History Politics

The barracks need to explain themselves

The barracks need to explain themselves

"In a democracy, the military must be accountable to the people, not the other way around."

Franklin D. Roosevelt

It is inevitable that the current national political situation, with the revelations of the investigations into the January 8th coup, will be compared to the times when the country was ruled with an iron fist by the military. The apparent concern in the aftermath of the election that the regime would close down again was well-founded. The Federal Police's investigations show that the planning for the coup was actually carried out by the Armed Forces and even went so far as to discuss a draft decreeing a state of emergency with the support of the military's high command.

As much as the country is polarized by different ideologies, it still seems surreal that it has reached this point. It's obvious that this tupiniquim nonsense, dressed up as a coup and planned by jocular figures, wouldn't last a week. In addition to the social repudiation (even credible right-wingers wouldn't support this madness), the international community would simply extirpate the country from the planet, like someone removing a cancer from these bastards. 

But then, why did the military, respected, well-prepared and disciplined professionals, let this lunar loquacity evolve to this point?

It's curious that two of the main articulators of the new coup went through the military career with blemishes on their conduct. Bolsonaro was charged with disciplinary infractions and suspected of taking part in a plan to explode bombs in barracks. In 1977, General Heleno worked in Minister Silvio Frota's office and, together with his superior, tried to confront and prevent the political opening project led by Golbery do Couto e Silva and General Geisel. A process of political opening that wasn't necessarily democratic, but still tried to keep power in the hands of the military. In other words, General Heleno, who was already a coup plotter, tried in 1977 to put the coup that had been in force since 1964 behind him.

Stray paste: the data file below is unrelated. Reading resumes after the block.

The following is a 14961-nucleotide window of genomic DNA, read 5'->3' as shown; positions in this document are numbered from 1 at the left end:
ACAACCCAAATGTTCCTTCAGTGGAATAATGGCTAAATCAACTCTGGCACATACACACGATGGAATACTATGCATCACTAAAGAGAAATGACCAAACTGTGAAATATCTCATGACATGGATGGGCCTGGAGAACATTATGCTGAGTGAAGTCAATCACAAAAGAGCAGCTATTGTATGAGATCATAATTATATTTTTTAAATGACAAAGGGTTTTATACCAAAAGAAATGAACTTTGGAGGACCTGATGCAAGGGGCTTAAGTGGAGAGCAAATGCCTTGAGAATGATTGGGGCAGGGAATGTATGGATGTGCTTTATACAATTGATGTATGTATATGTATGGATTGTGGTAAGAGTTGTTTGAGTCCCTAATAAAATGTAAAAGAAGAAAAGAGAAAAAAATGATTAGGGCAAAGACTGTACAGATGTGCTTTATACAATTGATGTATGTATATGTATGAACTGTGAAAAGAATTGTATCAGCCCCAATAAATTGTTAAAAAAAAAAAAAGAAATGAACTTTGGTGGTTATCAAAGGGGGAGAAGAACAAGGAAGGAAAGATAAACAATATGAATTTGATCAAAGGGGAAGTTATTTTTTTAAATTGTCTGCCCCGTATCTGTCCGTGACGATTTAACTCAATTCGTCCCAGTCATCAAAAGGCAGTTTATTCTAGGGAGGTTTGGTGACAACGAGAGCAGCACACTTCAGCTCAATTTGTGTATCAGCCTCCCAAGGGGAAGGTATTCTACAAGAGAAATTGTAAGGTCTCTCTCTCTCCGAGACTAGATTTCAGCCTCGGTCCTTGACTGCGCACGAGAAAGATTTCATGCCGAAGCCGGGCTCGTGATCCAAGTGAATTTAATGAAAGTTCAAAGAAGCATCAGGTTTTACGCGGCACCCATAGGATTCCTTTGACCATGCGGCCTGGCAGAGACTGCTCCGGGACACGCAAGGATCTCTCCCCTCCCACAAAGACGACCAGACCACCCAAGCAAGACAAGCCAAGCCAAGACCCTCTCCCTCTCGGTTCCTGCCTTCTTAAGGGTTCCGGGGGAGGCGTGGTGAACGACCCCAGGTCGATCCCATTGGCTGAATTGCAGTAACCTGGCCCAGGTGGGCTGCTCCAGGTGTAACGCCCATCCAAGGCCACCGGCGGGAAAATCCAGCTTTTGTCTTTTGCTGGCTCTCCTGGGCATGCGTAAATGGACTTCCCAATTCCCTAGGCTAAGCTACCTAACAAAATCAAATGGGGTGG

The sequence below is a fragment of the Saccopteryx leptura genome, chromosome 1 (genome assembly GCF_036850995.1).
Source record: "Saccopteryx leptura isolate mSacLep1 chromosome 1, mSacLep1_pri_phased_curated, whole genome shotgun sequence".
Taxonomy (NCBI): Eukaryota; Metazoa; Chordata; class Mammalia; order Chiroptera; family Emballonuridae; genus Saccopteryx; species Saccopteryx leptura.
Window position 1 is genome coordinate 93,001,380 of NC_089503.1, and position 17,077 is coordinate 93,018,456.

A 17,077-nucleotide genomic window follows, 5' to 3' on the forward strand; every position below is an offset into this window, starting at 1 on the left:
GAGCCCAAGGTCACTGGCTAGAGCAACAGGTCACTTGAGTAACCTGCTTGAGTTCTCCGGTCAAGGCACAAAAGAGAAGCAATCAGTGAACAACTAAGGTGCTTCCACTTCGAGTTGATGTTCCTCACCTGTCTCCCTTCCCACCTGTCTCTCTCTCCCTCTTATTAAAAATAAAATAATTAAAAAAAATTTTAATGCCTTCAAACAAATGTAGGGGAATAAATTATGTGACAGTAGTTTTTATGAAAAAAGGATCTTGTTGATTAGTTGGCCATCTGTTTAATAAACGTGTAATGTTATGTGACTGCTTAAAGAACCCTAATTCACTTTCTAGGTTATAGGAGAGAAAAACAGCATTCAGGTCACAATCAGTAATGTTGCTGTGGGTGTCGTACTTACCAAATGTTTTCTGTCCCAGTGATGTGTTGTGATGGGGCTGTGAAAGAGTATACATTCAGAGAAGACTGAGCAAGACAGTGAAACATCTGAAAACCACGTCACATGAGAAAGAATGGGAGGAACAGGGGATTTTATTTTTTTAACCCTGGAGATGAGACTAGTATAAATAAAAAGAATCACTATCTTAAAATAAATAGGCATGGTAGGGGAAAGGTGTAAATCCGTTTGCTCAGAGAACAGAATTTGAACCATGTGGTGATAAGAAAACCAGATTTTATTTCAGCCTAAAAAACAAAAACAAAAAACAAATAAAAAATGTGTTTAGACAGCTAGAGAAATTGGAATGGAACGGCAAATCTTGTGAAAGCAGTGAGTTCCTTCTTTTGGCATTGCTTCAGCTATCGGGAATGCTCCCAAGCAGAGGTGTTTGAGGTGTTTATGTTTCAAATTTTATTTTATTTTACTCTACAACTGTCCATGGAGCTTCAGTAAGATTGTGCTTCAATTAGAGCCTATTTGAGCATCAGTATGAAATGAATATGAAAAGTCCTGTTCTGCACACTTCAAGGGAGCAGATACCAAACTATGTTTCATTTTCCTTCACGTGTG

It's no coincidence. Just as the Integralists led by Plinio Salgado, who attempted a fascist coup in 1930 and seemed to have disappeared in '37, returned to the political scene with strong articulations in the 1964 coup, now insubordinate military men are resurfacing to try to attack the democratic system just as they had already tried in 1977. The negligence, or parsimony, of the military high command with its insubordinates generated the serpent's egg that would plot the coup of 2022.

Bolsonaro got into office more because of the left's demerit from Lava Jato than because of his own merits. Even he admits this, saying that he was president because of a "mess". The phrase suits him well.

When he was elected, he stretched the rope by filling the government with active military personnel in civilian positions with no connection to military functions.